I believe that everyday each person in the world starts with a fresh piece of paper. It’s clean and bright white – no marks, no tears. It’s perfect.
As the day wears on, depending on how a person is treated by others, the piece of paper either stays in tact or little bits get torn off. Someone cuts you off in traffic – they take the upper right hand corner of the paper with them. A person makes an unkind remark and they take a piece of the paper as well. A relative or close friend says something that truly hurts you to the core and they might as well have ripped your piece of paper in half. By the end of the day you may be lucky to have even a tiny piece of paper left for yourself.
This analogy of how we treat others and the effect it can have on them is something that I’ve thought of for years. Paper is the perfect symbol of a person’s feelings and self-esteem. It’s vulnerable. It can easily be crumpled, ripped, or trampled on. I even use this in everyday conversation with my husband. We’ll be discussing something and if it starts going in the wrong direction I’ll say, “Please don’t rip my paper.” He immediately gets it and backs off.
The thing is we have no idea what a person can handle in any given moment. The words that you say may seem benign, but can hang with a person if the energy behind them was insincere or catty.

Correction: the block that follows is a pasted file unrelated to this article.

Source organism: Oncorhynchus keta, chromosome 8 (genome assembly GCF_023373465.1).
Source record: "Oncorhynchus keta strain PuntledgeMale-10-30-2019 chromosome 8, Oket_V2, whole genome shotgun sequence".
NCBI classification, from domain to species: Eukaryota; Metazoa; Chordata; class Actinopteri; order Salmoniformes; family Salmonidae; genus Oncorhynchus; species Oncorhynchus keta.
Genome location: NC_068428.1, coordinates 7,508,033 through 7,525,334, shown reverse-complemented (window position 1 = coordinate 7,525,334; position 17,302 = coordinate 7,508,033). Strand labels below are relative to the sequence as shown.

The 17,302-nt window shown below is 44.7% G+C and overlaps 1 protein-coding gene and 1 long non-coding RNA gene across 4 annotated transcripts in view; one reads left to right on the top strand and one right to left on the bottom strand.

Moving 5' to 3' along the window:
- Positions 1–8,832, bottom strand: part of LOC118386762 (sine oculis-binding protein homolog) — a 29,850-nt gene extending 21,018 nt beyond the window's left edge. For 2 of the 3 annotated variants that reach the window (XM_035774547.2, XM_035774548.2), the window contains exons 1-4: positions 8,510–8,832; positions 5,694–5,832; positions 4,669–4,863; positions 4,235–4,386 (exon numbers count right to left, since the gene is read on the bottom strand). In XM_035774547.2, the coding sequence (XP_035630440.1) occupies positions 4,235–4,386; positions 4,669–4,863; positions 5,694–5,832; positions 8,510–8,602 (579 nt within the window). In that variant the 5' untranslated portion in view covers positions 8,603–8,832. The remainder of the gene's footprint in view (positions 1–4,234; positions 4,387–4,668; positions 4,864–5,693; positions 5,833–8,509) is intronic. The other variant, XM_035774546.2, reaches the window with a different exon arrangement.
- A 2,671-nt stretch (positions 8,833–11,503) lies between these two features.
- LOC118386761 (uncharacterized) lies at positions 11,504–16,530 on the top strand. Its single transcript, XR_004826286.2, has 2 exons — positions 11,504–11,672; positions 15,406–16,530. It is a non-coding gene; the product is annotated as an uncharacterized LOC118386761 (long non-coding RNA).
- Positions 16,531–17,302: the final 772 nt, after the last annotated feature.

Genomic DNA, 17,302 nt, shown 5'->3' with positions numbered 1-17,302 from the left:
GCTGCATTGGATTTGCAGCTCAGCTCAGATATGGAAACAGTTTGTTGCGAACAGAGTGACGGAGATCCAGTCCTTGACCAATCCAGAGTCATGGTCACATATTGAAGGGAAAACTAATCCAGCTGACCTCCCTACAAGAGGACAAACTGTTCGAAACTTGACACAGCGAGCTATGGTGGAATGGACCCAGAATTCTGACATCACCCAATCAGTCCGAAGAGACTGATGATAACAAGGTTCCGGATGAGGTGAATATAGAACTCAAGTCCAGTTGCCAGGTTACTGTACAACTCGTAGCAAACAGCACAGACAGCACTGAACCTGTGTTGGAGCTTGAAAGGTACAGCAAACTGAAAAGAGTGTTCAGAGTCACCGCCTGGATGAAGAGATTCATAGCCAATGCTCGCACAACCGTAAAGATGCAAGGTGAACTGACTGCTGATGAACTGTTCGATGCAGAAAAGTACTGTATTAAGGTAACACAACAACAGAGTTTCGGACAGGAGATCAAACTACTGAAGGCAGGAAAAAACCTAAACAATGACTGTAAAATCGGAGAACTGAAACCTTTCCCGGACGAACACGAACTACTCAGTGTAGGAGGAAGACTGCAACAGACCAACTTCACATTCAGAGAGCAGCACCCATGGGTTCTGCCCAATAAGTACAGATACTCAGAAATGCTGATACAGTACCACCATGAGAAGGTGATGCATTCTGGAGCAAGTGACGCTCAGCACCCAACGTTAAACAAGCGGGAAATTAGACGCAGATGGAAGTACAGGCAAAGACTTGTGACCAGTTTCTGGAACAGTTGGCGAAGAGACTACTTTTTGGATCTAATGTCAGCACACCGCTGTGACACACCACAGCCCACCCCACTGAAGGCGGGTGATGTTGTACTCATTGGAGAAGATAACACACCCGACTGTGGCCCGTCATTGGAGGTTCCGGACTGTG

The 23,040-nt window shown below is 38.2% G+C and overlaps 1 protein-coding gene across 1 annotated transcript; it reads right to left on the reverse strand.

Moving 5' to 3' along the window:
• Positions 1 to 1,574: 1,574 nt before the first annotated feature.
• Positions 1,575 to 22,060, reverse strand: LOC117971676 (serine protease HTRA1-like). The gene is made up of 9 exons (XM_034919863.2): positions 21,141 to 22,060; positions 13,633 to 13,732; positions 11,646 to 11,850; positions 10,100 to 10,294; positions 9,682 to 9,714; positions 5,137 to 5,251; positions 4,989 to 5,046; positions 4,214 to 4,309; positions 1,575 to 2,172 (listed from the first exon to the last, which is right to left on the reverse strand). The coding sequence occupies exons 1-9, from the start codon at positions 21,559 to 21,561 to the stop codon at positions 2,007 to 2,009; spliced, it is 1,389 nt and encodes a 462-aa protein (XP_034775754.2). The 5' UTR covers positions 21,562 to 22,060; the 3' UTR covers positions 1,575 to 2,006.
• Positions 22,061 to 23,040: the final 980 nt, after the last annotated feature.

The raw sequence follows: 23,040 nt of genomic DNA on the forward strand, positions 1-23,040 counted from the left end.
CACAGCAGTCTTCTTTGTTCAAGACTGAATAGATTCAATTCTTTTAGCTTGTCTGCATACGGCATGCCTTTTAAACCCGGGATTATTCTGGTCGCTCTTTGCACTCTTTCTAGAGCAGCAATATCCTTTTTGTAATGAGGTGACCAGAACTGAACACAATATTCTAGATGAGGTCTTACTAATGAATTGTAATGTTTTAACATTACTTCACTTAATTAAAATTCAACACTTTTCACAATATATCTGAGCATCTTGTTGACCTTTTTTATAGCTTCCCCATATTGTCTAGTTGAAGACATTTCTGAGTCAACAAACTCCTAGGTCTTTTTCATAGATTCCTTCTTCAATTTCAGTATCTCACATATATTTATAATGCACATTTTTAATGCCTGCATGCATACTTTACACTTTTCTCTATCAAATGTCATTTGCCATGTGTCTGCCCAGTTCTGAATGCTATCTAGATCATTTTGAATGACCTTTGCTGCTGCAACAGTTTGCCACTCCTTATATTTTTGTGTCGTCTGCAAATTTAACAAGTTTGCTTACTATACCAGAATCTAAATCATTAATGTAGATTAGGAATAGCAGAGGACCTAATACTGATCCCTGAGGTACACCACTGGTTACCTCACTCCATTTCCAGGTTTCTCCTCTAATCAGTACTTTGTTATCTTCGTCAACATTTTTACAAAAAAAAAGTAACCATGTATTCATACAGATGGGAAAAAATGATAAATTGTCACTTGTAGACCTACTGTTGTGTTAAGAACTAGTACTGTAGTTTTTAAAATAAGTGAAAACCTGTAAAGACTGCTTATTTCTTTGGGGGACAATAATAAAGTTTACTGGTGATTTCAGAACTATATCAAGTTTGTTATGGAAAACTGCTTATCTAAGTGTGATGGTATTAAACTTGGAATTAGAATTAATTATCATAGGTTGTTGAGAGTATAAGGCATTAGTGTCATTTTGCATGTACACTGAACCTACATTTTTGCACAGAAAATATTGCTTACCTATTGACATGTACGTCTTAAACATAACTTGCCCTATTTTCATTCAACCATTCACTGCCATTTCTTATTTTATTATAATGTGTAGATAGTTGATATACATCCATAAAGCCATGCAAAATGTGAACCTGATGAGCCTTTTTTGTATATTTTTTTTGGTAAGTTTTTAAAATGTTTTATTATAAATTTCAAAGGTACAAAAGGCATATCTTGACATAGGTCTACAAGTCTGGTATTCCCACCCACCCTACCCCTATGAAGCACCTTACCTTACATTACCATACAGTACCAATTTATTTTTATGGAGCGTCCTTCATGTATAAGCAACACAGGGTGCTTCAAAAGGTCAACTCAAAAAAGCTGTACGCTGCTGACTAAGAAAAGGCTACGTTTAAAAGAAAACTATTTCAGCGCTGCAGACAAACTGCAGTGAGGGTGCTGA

I’ve had plenty of paper ripping happen to me in the hot room when I was a yoga student and would hate for my students to have that experience with me. There was the time I had a teacher have me demonstrate Triangle Pose to show everyone exactly what not to do. Or the time I had a teacher tell me that I would never touch my head to my feet in Final Stretching because my legs were just too long. (She may have been right, but my reply to her was, “That may be so, but I’ll die trying.”)
What these teachers didn’t understand was that though it was their job to push me a little I had enough going on outside of the room – auditions in which they would assess your looks, voice, dance abilities, overall talent, as well as, performances where a critic prints in paper or online every flaw of your take on a particular character. I didn’t really need to be picked apart in the hot room as well.
As a yoga teacher I feel as if it’s my job to offer my students some tape in order to put their piece of paper back together, not add to situations that make a person feel less than good enough. I do push and correct, but it’s only because I see the potential of a student’s posture, or their practice, improving. I know they have come to heal – their bodies, their minds, or emotional state. And the teacher must hold the vision of the student as healed in order for the student to meet that reality.
But it’s the job of the yoga to make a person’s self-esteem rise to a new place in which a “paper ripping” situation that may cross their path has no affect on them at all. If you practice long enough you become bulletproof to the words and opinions of others and claim your life in a new way.
So, choose your words mindfully, assess their true intent and speak with kindness always. Don’t rip another’s paper and try and not let someone rip yours.
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